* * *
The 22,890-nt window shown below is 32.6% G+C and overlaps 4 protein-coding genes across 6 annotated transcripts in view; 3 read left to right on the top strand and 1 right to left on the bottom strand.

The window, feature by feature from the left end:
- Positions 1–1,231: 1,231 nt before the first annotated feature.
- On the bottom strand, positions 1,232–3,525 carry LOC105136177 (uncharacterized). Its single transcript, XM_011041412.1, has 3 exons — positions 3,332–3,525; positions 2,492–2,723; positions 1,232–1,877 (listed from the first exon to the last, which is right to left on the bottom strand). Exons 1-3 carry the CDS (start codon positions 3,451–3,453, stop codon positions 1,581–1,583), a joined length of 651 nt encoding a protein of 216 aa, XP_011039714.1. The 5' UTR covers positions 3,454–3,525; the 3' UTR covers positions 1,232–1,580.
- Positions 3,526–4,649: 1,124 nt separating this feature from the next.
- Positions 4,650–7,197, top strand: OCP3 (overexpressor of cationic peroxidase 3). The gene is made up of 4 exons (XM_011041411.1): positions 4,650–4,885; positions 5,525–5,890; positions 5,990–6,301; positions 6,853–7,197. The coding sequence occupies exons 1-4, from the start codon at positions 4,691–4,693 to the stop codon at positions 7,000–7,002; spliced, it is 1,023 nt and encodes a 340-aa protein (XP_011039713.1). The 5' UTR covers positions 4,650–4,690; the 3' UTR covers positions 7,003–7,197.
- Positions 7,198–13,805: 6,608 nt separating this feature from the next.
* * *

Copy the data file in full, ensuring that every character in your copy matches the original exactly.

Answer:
The 22,890-nt window shown below is 32.6% G+C and overlaps 4 protein-coding genes across 6 annotated transcripts in view; 3 read left to right on the top strand and 1 right to left on the bottom strand.

The window, feature by feature from the left end:
- Positions 1–1,231: 1,231 nt before the first annotated feature.
- On the bottom strand, positions 1,232–3,525 carry LOC105136177 (uncharacterized). Its single transcript, XM_011041412.1, has 3 exons — positions 3,332–3,525; positions 2,492–2,723; positions 1,232–1,877 (listed from the first exon to the last, which is right to left on the bottom strand). Exons 1-3 carry the CDS (start codon positions 3,451–3,453, stop codon positions 1,581–1,583), a joined length of 651 nt encoding a protein of 216 aa, XP_011039714.1. The 5' UTR covers positions 3,454–3,525; the 3' UTR covers positions 1,232–1,580.
- Positions 3,526–4,649: 1,124 nt separating this feature from the next.
- Positions 4,650–7,197, top strand: OCP3 (overexpressor of cationic peroxidase 3). The gene is made up of 4 exons (XM_011041411.1): positions 4,650–4,885; positions 5,525–5,890; positions 5,990–6,301; positions 6,853–7,197. The coding sequence occupies exons 1-4, from the start codon at positions 4,691–4,693 to the stop codon at positions 7,000–7,002; spliced, it is 1,023 nt and encodes a 340-aa protein (XP_011039713.1). The 5' UTR covers positions 4,650–4,690; the 3' UTR covers positions 7,003–7,197.
- Positions 7,198–13,805: 6,608 nt separating this feature from the next.